About Dr. Marcie

Marcie and Yogi sitting on the back porch (Canton, IL ~1965)

When I was a kid, I was extremely bored. There were no sports, birthday parties, or other social functions for a kid in the town where I lived, so I decided to train my 3.5 year old ChowChow mix, Yogi. Of course, I had no idea about how to train my dog, and I was informed by many that “you can’t teach an old dog new tricks.” I did not listen (a trait I have honed over the years), and since the library was close to my home, and I checked out multiple books about dogs and how to train them. Using those books, I then taught my dog 36 tricks, using both verbal commands and hand signals, eventually using just hand signals. As an adult, I went on to train many other dogs, and eventually I earned a Ph.D. in Clinical Psychology and a Ph.D. in Rehabilitation Psychology, and my experience with Yogi led me to the study of behavior, learning and memory. I like using my knowledge for this common good.

Yogi was my best friend, and from him I learned just how smart dogs really are, and how eager they are to please their handlers. The love they give is endless. Between then and now, I have had many dogs, and all of them were easy to train, but only easy because I knew what to do. Like other dog researchers, I observe that we have only begun to tap dogs’ potential. They are masters of reading your moods, tone of voice, body language, etc. They will use those things to figure out what you want, but make no mistake–they do not understand any language though they do come to know discrete words, such as “sit.” Since we humans sometimes do not say the same things the same way, however, it is easy for them to miss our intent, so hand signals are by far the best way.

Subsequently and later in my life, I was diagnosed with my various medical problems, and like most of you, went through multiple adjustments, getting used to the limitations of the diseases. Then, in 2012 I adopted Lennie from the local Petsmart, just because I wanted a dog. Of course, there are a wide variety of places to adopt a pet, and the folks who give their lives to these homeless dogs and cats are all incredible people. For Lennie, it turned out that he had been taken to a no-kill shelter by a breeder who was breeding Poodles with Jack Russell Terriers, hence the Jack-A-Poo name. That shelter brought the dogs to PetSmart every other Saturday for adoption. I just thought he was cute and wanted a dog, but about a year after I adopted him, it occurred to me that I could use my dog training skills to train him to do specific things that would help me with my illness. Now, Lennie is a huge part of my life. He sleeps with me and is with me nearly all of the time. He looks out for me, following me everywhere and always ready to help. The training has definitely created a bond, one that is more special than simply having a pet. Lennie is always learning new things, some my idea, some his.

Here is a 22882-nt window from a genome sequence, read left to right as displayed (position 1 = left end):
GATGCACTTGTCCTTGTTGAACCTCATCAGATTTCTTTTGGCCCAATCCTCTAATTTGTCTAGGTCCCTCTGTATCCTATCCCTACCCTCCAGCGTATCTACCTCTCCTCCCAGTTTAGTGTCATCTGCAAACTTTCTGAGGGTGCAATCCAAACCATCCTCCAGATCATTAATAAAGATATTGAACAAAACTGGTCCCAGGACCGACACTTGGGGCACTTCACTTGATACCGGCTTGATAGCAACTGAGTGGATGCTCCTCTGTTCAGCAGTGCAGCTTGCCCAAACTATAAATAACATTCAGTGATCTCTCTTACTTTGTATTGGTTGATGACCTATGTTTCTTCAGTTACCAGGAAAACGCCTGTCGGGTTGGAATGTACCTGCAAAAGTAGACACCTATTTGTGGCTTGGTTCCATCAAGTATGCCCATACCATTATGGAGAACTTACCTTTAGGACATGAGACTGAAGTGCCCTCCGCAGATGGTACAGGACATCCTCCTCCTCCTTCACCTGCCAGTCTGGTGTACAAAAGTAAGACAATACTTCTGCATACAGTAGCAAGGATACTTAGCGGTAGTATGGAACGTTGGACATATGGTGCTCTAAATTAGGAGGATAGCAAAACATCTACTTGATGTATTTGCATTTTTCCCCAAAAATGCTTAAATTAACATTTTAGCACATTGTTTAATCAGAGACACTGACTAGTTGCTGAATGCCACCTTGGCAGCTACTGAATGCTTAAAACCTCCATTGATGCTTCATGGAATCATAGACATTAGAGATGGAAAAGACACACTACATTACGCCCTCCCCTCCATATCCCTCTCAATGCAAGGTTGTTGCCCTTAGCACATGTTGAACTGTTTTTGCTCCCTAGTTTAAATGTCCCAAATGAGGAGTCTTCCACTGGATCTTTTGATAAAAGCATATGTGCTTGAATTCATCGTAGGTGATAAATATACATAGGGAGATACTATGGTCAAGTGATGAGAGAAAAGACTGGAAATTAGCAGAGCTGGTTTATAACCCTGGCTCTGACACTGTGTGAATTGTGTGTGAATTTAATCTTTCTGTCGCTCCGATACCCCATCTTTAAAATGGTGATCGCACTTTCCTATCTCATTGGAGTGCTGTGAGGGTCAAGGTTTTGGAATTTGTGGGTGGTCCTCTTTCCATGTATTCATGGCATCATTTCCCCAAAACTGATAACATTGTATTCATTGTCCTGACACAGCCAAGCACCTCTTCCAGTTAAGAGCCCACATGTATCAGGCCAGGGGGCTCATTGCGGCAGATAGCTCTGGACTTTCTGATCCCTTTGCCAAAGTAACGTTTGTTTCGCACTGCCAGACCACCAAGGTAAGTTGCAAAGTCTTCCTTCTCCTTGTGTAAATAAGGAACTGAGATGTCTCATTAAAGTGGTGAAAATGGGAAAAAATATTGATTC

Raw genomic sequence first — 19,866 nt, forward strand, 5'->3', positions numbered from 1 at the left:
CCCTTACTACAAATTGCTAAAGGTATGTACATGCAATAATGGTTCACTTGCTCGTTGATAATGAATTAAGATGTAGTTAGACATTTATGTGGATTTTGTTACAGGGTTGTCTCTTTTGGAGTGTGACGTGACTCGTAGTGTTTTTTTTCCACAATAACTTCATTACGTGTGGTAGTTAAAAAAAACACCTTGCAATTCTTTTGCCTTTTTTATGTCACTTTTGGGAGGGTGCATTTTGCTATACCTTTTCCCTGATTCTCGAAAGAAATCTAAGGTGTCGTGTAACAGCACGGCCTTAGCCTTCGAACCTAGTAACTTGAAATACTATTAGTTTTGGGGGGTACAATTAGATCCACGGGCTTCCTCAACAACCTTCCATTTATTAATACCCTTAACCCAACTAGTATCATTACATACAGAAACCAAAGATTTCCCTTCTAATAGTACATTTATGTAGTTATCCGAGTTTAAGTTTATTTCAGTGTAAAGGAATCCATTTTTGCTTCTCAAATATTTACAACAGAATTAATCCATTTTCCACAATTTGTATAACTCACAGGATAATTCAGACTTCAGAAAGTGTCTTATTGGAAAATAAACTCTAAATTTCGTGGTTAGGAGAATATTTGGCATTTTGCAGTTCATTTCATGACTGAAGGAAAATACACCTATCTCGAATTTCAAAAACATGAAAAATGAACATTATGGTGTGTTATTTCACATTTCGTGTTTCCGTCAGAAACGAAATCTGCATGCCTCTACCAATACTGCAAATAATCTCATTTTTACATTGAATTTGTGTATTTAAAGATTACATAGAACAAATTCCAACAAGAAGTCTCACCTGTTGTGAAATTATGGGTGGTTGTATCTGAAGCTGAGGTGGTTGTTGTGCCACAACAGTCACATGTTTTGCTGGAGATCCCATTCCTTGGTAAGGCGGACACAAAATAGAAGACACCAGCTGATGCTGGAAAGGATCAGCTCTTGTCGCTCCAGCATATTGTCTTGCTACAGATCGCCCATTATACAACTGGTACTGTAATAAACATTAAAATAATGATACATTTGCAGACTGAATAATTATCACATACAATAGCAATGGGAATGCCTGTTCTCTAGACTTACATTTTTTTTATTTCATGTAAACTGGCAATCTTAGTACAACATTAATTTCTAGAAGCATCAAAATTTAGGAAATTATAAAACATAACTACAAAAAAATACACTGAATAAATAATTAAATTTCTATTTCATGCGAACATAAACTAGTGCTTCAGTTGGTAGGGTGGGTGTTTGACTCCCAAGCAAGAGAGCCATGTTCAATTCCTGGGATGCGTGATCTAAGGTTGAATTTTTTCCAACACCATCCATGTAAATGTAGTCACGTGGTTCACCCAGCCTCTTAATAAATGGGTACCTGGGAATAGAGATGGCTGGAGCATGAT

Because of my positive experiences with Lennie, I decided to post this site to help people train their own dogs. Trained service dogs are very expensive and therefore not available to most of us with any disability. Most of us with disabilities, like myself, do not have a good income. Also, dog training is not difficult, but it does take some knowledge that you may not necessarily have at this time. Remember that I read many books about dogs, all of them relevant in some way. I want to help you with training your own dog, and assure you that your dog can be trained to help you. If you do not have a dog, or your current dog is too small or perhaps disabled, fairly old, etc., you can visit the local shelters and adopt a dog who needs a home. You can then use the advice on this site to begin training your dog. Your dog will be your new best friend.

I sincerely hope this works for you. Thank you for visiting Lennie’s site!

Dr. Marcie  for Lennie Dawg Zinn